Writing with Emotion
By Erin Beth Liles
As a kid, I was pretty emotional. Although I was quiet, shy, and introverted, in the privacy of my own home, I could lay down a crying spell to rival the loudest kid in my class—much to the chagrin of my parents, I’m sure. And as a Goth make up-wearing teenager, I filled notebooks full of depressive poetry.
As embarrassing as it is to admit, I think those emotions, which at times felt too big for my young body, now serve my writing well. In fact, an agent recently told me she that she could really feel the emotion in my novel.
So, should you write with more emotion? Yes! Why? Because writing with emotion is one way to really connect with readers.
Human beings are emotional creatures. It’s part of what makes us human. Some of us are good at burying those feelings, which admittedly can be uncomfortable, even painful at times. Others are better at expressing them. But however you choose to deal with emotions in real life, as a writer, getting them down on the page will serve you well.
So, just how do you do that? Well, I’ve got three techniques that can help.
Feelings—Oh whoa, whoa, feelings…
Add your character’s feelings to his or her actions. It isn’t enough to say, “She picked up the bowl.” Like the stereotypical psychiatrist’s question, How did that make you feel? Ask yourself, how did that make my character feel?
So let’s see how that would look. First, we have, “She picked up the bowl.”
We can add emotion by writing something like this:
“She picked up the bowl and was flooded by the memories of her mother finding it at the antique store. Her throat tightened.”
Now we have context, we have a flavor to the action. And if you’ve previously written that the character’s mother recently died, we get an even stronger emotion.
It’s not enough to simply tell the reader that your character feels something. You wouldn’t want to just say, “She picked up the bowl and felt sad.” We need the context, the specific thought that leads to the emotion. We need to be show, not told. Otherwise, it falls flat. As writers, we need to bring the reader into the heart and mind of our character, take them by the hand and lead them to the emotion, not just shove it in their face by telling them.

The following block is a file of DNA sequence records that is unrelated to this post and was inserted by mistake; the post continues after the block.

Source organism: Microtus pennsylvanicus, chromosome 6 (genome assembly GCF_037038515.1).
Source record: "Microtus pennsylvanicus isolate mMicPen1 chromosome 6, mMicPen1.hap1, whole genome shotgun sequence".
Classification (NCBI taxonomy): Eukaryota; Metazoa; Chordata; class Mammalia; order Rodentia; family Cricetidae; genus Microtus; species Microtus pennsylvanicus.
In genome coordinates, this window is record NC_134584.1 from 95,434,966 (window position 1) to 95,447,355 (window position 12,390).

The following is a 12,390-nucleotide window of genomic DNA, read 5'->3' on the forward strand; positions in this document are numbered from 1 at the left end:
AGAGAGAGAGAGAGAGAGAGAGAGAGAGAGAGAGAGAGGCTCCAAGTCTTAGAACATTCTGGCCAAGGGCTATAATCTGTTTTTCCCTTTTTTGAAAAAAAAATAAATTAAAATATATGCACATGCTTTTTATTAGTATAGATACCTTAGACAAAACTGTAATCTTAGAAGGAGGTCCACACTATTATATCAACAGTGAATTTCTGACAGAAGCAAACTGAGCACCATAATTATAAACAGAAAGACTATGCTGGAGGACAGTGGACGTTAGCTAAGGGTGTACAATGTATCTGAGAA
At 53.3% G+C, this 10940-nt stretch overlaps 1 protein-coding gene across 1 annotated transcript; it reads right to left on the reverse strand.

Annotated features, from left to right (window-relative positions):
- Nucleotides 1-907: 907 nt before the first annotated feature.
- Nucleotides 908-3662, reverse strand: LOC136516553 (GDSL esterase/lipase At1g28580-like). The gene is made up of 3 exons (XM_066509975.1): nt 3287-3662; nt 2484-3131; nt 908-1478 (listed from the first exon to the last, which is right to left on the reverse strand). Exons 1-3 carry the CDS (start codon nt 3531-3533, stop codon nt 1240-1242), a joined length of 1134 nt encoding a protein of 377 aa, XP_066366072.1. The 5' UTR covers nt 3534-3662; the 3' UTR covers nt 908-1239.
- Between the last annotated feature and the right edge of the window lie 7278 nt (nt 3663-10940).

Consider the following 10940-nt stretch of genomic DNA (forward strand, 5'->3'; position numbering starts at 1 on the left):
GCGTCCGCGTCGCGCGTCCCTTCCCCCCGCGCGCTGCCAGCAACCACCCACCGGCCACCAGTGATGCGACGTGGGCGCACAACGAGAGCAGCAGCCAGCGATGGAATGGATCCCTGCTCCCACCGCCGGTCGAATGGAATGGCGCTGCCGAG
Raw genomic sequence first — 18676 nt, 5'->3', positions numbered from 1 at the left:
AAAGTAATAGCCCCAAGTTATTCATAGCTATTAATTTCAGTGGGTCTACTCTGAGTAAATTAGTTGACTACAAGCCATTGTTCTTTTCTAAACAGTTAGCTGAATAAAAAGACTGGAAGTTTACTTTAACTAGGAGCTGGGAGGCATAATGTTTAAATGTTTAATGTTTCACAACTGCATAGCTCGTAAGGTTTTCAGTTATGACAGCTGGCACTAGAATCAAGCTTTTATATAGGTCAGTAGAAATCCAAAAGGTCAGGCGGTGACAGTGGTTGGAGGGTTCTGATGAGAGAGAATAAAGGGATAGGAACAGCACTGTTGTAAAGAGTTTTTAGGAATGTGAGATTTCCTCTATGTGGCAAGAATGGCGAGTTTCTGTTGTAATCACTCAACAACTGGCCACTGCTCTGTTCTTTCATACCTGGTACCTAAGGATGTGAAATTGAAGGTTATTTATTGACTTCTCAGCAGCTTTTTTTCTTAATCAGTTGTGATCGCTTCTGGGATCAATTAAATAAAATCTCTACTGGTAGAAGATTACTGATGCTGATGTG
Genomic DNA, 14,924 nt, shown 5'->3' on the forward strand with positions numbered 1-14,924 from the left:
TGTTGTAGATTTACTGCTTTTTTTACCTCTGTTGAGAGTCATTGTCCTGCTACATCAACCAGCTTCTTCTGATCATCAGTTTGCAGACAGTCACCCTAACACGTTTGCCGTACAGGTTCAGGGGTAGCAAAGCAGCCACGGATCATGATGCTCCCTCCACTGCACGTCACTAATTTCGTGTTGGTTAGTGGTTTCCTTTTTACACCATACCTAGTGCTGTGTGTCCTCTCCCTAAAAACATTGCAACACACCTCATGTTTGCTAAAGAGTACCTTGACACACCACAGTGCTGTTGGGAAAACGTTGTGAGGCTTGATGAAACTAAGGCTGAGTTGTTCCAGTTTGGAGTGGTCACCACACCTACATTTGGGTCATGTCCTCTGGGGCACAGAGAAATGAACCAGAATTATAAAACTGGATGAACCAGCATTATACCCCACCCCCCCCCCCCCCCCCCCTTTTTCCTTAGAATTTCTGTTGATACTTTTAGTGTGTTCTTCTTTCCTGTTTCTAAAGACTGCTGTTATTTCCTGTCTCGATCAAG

Additionally, it’s even stronger when you layer it in. The example I gave above is made stronger by knowing that the character’s mother is dead—again, information that was previously mentioned in the story.
Internal Monologue—That Voice in Your Head
Another technique is using internal monologue. Of course, this works best if you’re writing in the first person point of view (although you can also use italics to convey internal thoughts for a third person POV, or just close third person).
“She picked up the bowl” could become:
“She picked up the bowl. Why did those memories have to assault her? Her throat tightened.”
Or, “She picked up the bowl. Why do these memories always assault me? Her throat tightened.”
And, certainly, memories don’t always have to be painful or sad:
“She picked up the bowl. That day at the antique shop with her mom was the most fun they’d had as mother in daughter in a long time. She smiled.”
I’m sure you know that setting can create mood. A dark cloud can convey menace. A colorful garden can create a carefree environment. Well, setting can convey or add emotion too.
The trick to it is pairing setting details with inner monologue and/or emotional words. For an example, let’s look again at our sample sentence:
“She picked up the bowl.”
Adding setting to create more emotion might look something like this:
“She picked up the bowl. Thunder cracked in the distance and the clouds outside the window hung low and heavy.”
Even without adding feelings or inner monologue, we get a sense of how our character feels.
Using all three techniques makes the point even more strongly. Combining all three might look like this:
“She picked up the bowl. Thunder crackled outside and she saw the flash of lightning in the heavy clouds outside the store’s window. God, the bowl looked so much like that one her mom found at the antique store all those years ago. She shuddered. When would the memories of her mother stop assaulting her?”
Of course, you wouldn’t want to use all three techniques all the time. We don’t want to overwhelm our readers! But used judiciously, either alone or in combination, they can help ramp up the emotion (and often the tension) in a scene.
So, if you don’t write with much emotion, give it a try. It will make your characters come alive. After all, Goth make up-wearing teenager or not, most of us want to feel the books we read—we want to experience what the character experiences. For most of us, reading is an escape, but to truly experience the story, we need to connect with the characters. In this way, literature helps us not only enjoy a good book, it helps us realize that having emotions—especially the complex ones—is part of being human.
Erin Liles is a YA author and freelance editor at In a Perfect Word Editing. Most of the time, you can find her on the couch with a cat asleep beside her and laptop in front of her—writing, of course, with emotion. But you can also find her here: http://www.perfectwordedit.com/